The Raffles Biodiversity Pond was first conceptualized by the school in 2007 and building works started at the end of 2008. By March 2009, the pond was filled with water and the plant species were decided upon and planted around the pond.
Teachers from various units, Management and the Estate office have collaborated since the early 2008 on an educationally-rich concept of the pond. This concept would leverage much on internal ideas as well as external partners that would bring their expertise in several focus areas such as Biodiversity and Water resource.
The Raffles Biodiversity Pond serves to fulfil the following:
1. Natural Heritage Education
Enable the school community which, includes all who work and study in the school, to appreciate our Natural Heritage in the wider context through learning of the Flora and Fauna of Southeast Asia. The selection of fish species as advised from Raffles Museum of Biodiversity Research, NUS and further refinement in terms of Maintenance and Care of fish species as well as Educational Display from Wildlife Reserves will be instrumental in getting the students to appreciate this. Besides Natural Heritage, students will learn about ecology, biodiversity through a species-rich pond that highlights the different niches and micro-ecologies that form an ecosystem. The pond is also surrounded by a carefully selected species of plants by the Biology unit that highlight both Southeast Asian flora and plants that have strong educational attributes in terms of economic use, ethno botanical history and interesting ecology. These attributes are articulated in signages in front of the plant species.
2. Water Resource Education
Enable the school community to appreciate aquatic systems in the wider context of water relations. Water is a strategic point economically and socially and the understanding of how water drives agriculture, sustains development and how precious water is as a resource to Singapore. The pond, as a focal point, will drive the understanding of such issues.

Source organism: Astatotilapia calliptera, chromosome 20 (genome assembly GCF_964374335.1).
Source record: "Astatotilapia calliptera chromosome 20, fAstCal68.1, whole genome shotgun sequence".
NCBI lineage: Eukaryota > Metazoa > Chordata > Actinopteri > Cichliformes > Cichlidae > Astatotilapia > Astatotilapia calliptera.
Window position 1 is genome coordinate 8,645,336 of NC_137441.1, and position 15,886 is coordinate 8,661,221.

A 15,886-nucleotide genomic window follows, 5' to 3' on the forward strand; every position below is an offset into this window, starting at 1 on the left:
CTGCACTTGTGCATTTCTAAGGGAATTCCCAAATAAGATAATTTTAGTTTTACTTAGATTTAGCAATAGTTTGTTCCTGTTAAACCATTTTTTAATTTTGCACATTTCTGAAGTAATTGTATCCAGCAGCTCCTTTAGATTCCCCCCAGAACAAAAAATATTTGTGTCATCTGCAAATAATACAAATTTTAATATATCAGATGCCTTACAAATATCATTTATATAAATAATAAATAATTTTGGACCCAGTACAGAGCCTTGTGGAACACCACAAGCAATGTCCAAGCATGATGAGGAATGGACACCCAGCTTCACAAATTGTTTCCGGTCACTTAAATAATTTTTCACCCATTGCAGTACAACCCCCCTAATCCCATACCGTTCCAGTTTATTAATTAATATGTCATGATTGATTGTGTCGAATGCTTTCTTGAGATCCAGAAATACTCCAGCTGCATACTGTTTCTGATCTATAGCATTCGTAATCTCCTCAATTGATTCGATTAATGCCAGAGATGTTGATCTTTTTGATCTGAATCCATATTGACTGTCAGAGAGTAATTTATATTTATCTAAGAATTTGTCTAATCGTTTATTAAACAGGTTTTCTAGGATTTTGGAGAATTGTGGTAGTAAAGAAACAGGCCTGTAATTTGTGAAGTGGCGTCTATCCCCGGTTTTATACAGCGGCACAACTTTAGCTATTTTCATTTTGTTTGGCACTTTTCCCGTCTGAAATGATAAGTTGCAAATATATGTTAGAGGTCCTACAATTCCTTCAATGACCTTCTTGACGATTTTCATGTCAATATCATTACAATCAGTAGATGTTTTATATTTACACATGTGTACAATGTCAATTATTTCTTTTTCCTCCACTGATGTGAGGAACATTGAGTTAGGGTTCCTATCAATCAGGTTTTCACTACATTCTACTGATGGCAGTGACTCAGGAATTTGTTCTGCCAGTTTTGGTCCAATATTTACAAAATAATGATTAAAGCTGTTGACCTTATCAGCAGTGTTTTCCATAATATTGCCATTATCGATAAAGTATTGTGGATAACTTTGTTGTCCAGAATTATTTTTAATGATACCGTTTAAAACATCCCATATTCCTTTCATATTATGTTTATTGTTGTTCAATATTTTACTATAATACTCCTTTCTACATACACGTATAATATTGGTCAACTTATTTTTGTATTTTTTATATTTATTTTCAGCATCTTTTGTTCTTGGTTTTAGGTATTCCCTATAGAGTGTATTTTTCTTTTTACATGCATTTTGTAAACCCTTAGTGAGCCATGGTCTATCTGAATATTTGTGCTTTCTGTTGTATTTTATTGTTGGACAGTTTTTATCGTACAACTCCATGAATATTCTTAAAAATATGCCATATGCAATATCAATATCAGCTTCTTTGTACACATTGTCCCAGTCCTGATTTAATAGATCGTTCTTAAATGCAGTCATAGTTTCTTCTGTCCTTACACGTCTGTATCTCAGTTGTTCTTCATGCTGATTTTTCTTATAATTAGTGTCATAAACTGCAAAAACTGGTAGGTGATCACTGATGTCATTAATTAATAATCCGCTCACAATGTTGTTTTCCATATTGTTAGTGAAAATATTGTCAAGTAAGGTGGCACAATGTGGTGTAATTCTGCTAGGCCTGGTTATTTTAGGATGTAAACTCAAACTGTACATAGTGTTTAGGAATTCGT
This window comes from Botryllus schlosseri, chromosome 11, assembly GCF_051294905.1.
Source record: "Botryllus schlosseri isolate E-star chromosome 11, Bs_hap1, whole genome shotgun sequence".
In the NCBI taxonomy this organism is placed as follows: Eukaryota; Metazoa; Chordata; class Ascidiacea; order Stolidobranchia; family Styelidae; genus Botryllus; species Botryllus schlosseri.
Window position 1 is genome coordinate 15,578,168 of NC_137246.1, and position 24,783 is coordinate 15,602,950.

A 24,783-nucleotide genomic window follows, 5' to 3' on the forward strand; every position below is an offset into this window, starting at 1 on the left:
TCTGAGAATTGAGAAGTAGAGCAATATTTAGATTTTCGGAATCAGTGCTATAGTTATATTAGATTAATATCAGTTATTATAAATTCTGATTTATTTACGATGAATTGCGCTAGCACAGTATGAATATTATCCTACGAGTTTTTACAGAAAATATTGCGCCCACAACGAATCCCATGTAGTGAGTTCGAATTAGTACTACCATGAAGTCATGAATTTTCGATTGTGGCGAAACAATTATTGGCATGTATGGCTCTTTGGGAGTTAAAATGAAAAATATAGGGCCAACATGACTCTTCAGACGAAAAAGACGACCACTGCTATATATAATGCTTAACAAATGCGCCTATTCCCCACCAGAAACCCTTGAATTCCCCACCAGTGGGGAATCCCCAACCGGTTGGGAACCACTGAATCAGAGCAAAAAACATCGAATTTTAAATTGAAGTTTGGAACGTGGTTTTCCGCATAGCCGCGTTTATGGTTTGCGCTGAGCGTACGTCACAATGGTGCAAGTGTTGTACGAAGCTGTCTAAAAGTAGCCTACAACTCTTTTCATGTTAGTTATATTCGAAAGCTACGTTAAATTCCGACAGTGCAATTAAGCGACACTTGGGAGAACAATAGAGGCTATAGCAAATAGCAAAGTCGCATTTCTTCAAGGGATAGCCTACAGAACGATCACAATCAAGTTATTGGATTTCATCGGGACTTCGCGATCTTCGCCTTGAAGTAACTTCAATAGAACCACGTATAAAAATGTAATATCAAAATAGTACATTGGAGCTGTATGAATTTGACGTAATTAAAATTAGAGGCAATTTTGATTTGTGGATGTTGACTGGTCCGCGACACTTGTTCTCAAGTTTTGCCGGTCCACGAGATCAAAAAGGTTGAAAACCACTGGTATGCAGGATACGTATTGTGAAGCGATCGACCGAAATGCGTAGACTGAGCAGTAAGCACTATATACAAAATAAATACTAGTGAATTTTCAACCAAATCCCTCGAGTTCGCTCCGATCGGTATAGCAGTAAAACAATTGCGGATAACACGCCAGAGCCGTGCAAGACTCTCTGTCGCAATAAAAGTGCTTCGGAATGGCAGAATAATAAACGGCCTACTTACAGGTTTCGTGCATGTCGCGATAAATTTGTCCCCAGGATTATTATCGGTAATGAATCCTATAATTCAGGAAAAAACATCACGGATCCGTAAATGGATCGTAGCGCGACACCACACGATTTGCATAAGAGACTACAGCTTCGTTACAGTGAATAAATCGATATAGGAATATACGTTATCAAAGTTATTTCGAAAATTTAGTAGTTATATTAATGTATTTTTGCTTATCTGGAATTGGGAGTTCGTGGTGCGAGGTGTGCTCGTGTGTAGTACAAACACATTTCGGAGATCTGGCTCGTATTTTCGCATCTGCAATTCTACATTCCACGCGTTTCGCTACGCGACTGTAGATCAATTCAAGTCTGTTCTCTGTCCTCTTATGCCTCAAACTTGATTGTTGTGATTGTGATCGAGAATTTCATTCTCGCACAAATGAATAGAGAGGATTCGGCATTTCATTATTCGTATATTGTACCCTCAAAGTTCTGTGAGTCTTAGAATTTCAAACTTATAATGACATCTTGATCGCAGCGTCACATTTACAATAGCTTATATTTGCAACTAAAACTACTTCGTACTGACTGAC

3. Partnerships in Education
The pond gives us a platform to form symbiotic relationships with partners in education (currently Raffles Museum of Biodiversity Research, Wildlife Reserves Singapore) to increase the educational mileage of resources within the School Environment. An ongoing effort is underway to develop partnerships with other organizations to enrich the objectives that we have stated.
4. Community Aesthetics
Serve to elevate the surrounding aesthetics of the environment that is conducive for productive learning and a sense of place for the school community.
1. Raffles Museum of Biodiversity Research (RMBR), National University of Singapore
Dr Tan Heok Hui (Fish Scientist and Discoverer of the World’s mallest fish see link). Mr Kelvin Lim Kok Peng (Local Fish Expert and Collections Manager – Fish Amphibians and Reptiles, RMBR). The above scientists from RMBR visited our pond in January 2009 to assess the ecological suitability of the structure of the pond for fishes that are endemic to the Southeast Asian Region. Please see list of suitable Southeast Asian fish in Appendix A
2. Wildlife Reserves Singapore
The Singapore Zoological Gardens have agreed to provide their expertise on maintenance and landscaping and we also hope that through their advise we can learn how to showcase such living displays for educational purposes
List of Southeast Asian fish species proposed by Mr Kelvin Lim and Dr Tan Heok Hui, Raffles Museum of Biodiversity Research, National University of Singapore.
|Main display pond (with glass panel):|
|Clown Knifefish||Chitala ornata|
|Giant Goramy||Osphronemus goramy|
|Asian Arowana||Scleropages formosus|
|Lower and Upper pond:|
|Tinfoil Barb||Barbonymus schwanenfeldi|
|Bala Shark||Balantiocheilos melanopterus|
|Black Shark||Morulius chrysophekadion|
|Bony-lip Barb||Osteochilus hasseltii|
|Kissing Gourami||Helostoma temminckii|
|Apollo Shark||Luciosoma setigerum|
|Iridescent Shark||Pangasius hypophthalmus|
|Shallow pond (headwater):|
|T Barb||Puntius lateristriga|
|Tiger Barb||Puntius tetrazona|
|Pothole Rasbora||Rasbora cephalotaenia|
|Giant Scissorstail||Rasbora cuadimaculata|
|Siamese algae eater||Crossocheilus siamensis|
|Moonlight Gourami||Trichogaster microlepis|
|Climbing Perch||Anabas testudineus|
|Snakeskin Gourami||Trichogaster pectoralis|
|Three-spot Gourami||Trichogaster trichopterus|
|Black Knifefish||Notopterus notopterus|